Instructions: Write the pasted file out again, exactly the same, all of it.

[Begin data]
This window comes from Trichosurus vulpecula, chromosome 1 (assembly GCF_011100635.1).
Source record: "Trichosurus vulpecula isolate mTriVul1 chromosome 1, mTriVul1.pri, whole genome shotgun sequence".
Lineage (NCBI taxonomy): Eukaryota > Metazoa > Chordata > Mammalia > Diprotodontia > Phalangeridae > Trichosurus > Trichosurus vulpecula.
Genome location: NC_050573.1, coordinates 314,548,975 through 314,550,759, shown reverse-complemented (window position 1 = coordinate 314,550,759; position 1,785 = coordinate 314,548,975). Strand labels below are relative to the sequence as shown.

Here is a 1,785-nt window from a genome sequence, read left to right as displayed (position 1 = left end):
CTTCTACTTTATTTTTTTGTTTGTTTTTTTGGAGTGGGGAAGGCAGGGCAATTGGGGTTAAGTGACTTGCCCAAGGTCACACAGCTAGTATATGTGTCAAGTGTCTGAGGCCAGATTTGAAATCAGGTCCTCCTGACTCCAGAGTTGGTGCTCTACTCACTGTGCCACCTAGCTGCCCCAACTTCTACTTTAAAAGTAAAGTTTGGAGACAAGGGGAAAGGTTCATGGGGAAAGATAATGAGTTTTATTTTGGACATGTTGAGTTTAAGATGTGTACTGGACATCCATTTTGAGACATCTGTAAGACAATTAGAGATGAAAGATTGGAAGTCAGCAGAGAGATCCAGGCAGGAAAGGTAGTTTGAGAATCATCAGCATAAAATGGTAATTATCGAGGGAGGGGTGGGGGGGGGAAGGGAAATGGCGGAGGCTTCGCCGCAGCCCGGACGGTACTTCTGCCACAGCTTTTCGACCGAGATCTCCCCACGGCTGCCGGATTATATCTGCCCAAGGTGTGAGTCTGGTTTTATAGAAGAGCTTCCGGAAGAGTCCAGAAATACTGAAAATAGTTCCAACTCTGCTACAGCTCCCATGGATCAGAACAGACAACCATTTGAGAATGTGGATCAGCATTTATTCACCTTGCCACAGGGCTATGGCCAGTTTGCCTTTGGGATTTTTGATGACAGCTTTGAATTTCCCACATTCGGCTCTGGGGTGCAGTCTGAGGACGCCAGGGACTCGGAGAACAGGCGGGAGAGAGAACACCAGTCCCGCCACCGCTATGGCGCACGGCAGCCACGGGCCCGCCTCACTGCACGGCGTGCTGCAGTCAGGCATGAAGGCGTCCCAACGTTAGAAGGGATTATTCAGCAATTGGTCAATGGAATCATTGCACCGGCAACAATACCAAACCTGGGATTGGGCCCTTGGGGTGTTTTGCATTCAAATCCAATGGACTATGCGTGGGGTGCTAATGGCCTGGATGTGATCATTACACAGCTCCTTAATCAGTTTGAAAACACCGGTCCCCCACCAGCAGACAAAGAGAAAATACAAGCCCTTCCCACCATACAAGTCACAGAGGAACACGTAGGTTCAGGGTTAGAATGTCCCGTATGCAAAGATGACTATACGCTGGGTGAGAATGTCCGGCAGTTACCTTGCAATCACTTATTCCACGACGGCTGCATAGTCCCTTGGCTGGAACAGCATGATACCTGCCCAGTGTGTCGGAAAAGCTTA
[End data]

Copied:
This window comes from Trichosurus vulpecula, chromosome 1 (assembly GCF_011100635.1).
Source record: "Trichosurus vulpecula isolate mTriVul1 chromosome 1, mTriVul1.pri, whole genome shotgun sequence".
Lineage (NCBI taxonomy): Eukaryota > Metazoa > Chordata > Mammalia > Diprotodontia > Phalangeridae > Trichosurus > Trichosurus vulpecula.
Genome location: NC_050573.1, coordinates 314,548,975 through 314,550,759, shown reverse-complemented (window position 1 = coordinate 314,550,759; position 1,785 = coordinate 314,548,975). Strand labels below are relative to the sequence as shown.

Here is a 1,785-nt window from a genome sequence, read left to right as displayed (position 1 = left end):
CTTCTACTTTATTTTTTTGTTTGTTTTTTTGGAGTGGGGAAGGCAGGGCAATTGGGGTTAAGTGACTTGCCCAAGGTCACACAGCTAGTATATGTGTCAAGTGTCTGAGGCCAGATTTGAAATCAGGTCCTCCTGACTCCAGAGTTGGTGCTCTACTCACTGTGCCACCTAGCTGCCCCAACTTCTACTTTAAAAGTAAAGTTTGGAGACAAGGGGAAAGGTTCATGGGGAAAGATAATGAGTTTTATTTTGGACATGTTGAGTTTAAGATGTGTACTGGACATCCATTTTGAGACATCTGTAAGACAATTAGAGATGAAAGATTGGAAGTCAGCAGAGAGATCCAGGCAGGAAAGGTAGTTTGAGAATCATCAGCATAAAATGGTAATTATCGAGGGAGGGGTGGGGGGGGGAAGGGAAATGGCGGAGGCTTCGCCGCAGCCCGGACGGTACTTCTGCCACAGCTTTTCGACCGAGATCTCCCCACGGCTGCCGGATTATATCTGCCCAAGGTGTGAGTCTGGTTTTATAGAAGAGCTTCCGGAAGAGTCCAGAAATACTGAAAATAGTTCCAACTCTGCTACAGCTCCCATGGATCAGAACAGACAACCATTTGAGAATGTGGATCAGCATTTATTCACCTTGCCACAGGGCTATGGCCAGTTTGCCTTTGGGATTTTTGATGACAGCTTTGAATTTCCCACATTCGGCTCTGGGGTGCAGTCTGAGGACGCCAGGGACTCGGAGAACAGGCGGGAGAGAGAACACCAGTCCCGCCACCGCTATGGCGCACGGCAGCCACGGGCCCGCCTCACTGCACGGCGTGCTGCAGTCAGGCATGAAGGCGTCCCAACGTTAGAAGGGATTATTCAGCAATTGGTCAATGGAATCATTGCACCGGCAACAATACCAAACCTGGGATTGGGCCCTTGGGGTGTTTTGCATTCAAATCCAATGGACTATGCGTGGGGTGCTAATGGCCTGGATGTGATCATTACACAGCTCCTTAATCAGTTTGAAAACACCGGTCCCCCACCAGCAGACAAAGAGAAAATACAAGCCCTTCCCACCATACAAGTCACAGAGGAACACGTAGGTTCAGGGTTAGAATGTCCCGTATGCAAAGATGACTATACGCTGGGTGAGAATGTCCGGCAGTTACCTTGCAATCACTTATTCCACGACGGCTGCATAGTCCCTTGGCTGGAACAGCATGATACCTGCCCAGTGTGTCGGAAAAGCTTA